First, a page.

Top 3 new stories this Monday:
Scientists in Zaragoza, Spain have received funding to test whether an extinct mountain goat is able to be cloned from preserved cells. The Pyrenean ibex, or bucardo, became extinct in 2000, however scientists collected cells from the animal before it died, which were frozen in liquid nitrogen.
This is not the first study to bring back the bucardo from extinction. In 2003,a bucardo calf was born, but died shortly after birth.
However, Alberto Fernandez-Arias of the Center of Research and Food Technology of Aragon in Zaragoza, told BBC News that they have begun to work on the cells from the last animal, named Celia, although “At this moment, we are not initiating a ‘burcardo recovery plan’, we only want to know if Celia’s cells are still alive after having been maintained frozen during 14 years in liquid nitrogen.”
If the cells prove to be healthy, they’ll attempt to clone embryos and implant them in female goats, or another possible approach could be to cross a healthy female bucardo clone with a closely related sub-species such as the Spanish ibex, and then selectively breed the offspring to enhance the traits of the classic bucardo.
However, the likelihood of this method proving to be effective and its controversial ethical position in the science society remains a question on every reproductive scientist’s lips…
2. Indonesia raises Sumatra volcano alert to the highest status!
Mount Sinabung is a stratovolcano in North Sumatra, Indonesia, has been erupting since the 15th September, evacuating 3,700 people from a 3km radius of the volcano.
The eruption then quietened down, however it erupted again on the 5th November, spewing a 7km column of ash into the air, followed by a strong pyroclastic flow (fast moving avalanche of ash, lava fragments and air), which raced down the peaks of the volcano, blasting out ash explosions atleast twice daily since, ejecting hot-ash and red hot rocks 5 miles up into the air.
Thick, grey ash covers villages, farms and trees as far as 70 km north of Mount Sinabung.
Today, it erupted 8 times, causing thousands of terrified residents to flee their homes. A local government official said “”People panicked as the eruption was accompanied by a loud thunderous sound and vibrations. Then it started raining down rocks. They ran helter-skelter out of their homes and cried for help.”[i]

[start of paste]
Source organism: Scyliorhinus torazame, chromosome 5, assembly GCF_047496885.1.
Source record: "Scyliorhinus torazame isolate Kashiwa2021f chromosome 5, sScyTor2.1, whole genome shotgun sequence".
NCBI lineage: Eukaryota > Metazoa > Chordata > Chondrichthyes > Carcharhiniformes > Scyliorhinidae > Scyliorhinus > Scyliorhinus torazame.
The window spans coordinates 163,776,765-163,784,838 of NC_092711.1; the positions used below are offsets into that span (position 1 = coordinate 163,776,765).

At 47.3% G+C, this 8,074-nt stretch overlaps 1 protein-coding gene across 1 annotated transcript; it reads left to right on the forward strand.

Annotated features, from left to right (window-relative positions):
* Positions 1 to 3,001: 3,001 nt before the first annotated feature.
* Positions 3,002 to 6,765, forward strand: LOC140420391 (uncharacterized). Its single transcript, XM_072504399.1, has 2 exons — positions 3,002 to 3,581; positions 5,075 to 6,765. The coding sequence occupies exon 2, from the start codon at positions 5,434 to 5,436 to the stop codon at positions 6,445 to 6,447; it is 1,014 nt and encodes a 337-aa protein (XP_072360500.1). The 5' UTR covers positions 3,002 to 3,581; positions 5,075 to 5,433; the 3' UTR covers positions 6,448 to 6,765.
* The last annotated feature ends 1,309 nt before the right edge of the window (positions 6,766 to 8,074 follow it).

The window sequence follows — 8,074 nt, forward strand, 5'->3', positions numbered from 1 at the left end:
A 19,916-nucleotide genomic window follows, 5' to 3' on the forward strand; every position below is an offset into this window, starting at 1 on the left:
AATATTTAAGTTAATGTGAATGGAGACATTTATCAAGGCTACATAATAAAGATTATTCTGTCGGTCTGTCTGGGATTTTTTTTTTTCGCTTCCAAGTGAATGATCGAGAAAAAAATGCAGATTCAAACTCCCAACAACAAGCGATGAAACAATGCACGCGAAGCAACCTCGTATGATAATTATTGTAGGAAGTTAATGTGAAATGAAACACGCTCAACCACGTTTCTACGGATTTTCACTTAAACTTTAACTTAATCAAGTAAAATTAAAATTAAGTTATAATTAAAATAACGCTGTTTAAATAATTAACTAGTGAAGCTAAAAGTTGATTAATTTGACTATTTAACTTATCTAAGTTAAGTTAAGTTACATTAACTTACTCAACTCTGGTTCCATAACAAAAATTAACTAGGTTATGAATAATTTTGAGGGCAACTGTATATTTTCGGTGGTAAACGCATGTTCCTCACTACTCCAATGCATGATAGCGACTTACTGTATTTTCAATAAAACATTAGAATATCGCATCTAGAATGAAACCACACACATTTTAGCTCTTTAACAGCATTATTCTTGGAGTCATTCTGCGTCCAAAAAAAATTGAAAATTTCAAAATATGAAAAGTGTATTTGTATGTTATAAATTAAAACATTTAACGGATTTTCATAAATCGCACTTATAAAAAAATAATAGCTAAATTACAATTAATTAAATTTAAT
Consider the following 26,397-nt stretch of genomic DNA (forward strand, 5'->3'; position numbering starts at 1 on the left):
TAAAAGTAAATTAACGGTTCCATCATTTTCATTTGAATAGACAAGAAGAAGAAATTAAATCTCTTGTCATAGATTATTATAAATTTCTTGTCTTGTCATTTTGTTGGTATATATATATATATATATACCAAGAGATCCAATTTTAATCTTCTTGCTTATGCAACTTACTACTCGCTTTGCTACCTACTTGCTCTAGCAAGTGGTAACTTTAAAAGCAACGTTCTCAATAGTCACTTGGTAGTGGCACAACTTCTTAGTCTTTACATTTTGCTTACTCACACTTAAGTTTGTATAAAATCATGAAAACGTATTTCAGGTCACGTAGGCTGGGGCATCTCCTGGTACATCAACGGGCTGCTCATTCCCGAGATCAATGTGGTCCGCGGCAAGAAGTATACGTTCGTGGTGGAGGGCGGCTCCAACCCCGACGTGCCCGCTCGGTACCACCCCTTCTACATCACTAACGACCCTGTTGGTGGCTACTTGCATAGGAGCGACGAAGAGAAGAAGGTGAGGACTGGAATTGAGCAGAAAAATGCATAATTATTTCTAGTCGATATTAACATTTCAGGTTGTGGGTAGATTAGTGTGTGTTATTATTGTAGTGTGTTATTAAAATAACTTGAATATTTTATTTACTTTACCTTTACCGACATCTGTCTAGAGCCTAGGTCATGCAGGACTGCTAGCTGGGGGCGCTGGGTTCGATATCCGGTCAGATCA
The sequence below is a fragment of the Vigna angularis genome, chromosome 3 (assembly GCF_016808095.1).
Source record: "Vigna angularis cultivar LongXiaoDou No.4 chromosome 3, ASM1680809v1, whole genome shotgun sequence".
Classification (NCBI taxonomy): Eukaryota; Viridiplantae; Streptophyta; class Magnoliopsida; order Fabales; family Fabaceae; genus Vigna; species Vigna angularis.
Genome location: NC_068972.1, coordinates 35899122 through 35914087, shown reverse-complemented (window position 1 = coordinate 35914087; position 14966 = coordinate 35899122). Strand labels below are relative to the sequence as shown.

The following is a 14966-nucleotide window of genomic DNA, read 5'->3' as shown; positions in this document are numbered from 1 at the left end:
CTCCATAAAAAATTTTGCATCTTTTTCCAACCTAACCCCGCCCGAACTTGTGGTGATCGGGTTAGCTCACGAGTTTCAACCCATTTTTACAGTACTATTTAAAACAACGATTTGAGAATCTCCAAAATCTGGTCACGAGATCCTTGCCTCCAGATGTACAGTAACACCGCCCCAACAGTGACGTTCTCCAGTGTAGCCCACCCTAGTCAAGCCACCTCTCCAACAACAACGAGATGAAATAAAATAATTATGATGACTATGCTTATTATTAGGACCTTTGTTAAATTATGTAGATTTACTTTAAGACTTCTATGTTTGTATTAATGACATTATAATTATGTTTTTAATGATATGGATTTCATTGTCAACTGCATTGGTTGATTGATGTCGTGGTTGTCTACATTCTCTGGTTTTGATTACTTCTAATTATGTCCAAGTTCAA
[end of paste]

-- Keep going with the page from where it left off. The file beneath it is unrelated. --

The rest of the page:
Now the volcano has been issued with the highest alert possible, which is an alarming scenario even for a volcano situated on the Pacific ring of fire.[ii]
A dangerous eruption could happen at any moment.
3. Brightest ever Gamma-ray burst witnessed by Scientists!
Scientists have analysed a cosmic explosion caused by the death of a massive star. The flare of radiation, called a ‘gamma-ray burst’, was spotted earlier this year by telescopes positioned in space and has been confirmed as the brightest ever seen.
Known by astronomers as ‘The Monster’, it was the biggest and brightest cosmic explosion ever witnessed. Any closer, Earth would have been toast.
Thankfully, however, the star was situated a mere 3.7 billion light years away, but it was spotted by orbiting telescopes in April.
The blast was a gamma-ray burst, caused when a star dies, collapsing, creating a brand-new black hole, generating a supernova and ejecting energetic radiation that is so bright it can be seen to travel across the universe at the speed of light.
The star is thought to be 20-30 times the mass of the Sun, but only a couple of times bigger in width- making it incredibly dense, and so when it exploded, it took the light approximately four billion years to reach us.
The gamma-ray burst had the “largest fluence, highest-energy photon,longest gamma-ray duration (20 hours) and one for the largest isotropic energy releases ever observed from a gamma-ray burst.[iii]”
BBC News reported that the Astronomer Prof Paul O’Brien, from the University of Leicester, said that “These events can happen in any galaxy at any time. We have no way to predict them”.[iv]
NASA telescopes readily observe a gamma ray burst every few days for the past 20 years. But this one was slightly different, flooding NASA with five times the energy of the largest gamma-ray burst to date, a blast which occurred in 1999.
We don’t see any gamma-ray bursts on the Earth because the atmosphere obscures them and their light is not detectable with our eyes, but luckily, NASA has satellites that look for them.[v]
It’s unknown when the next supernova will be formed, but hopefully it’ll occur a good few light years from us!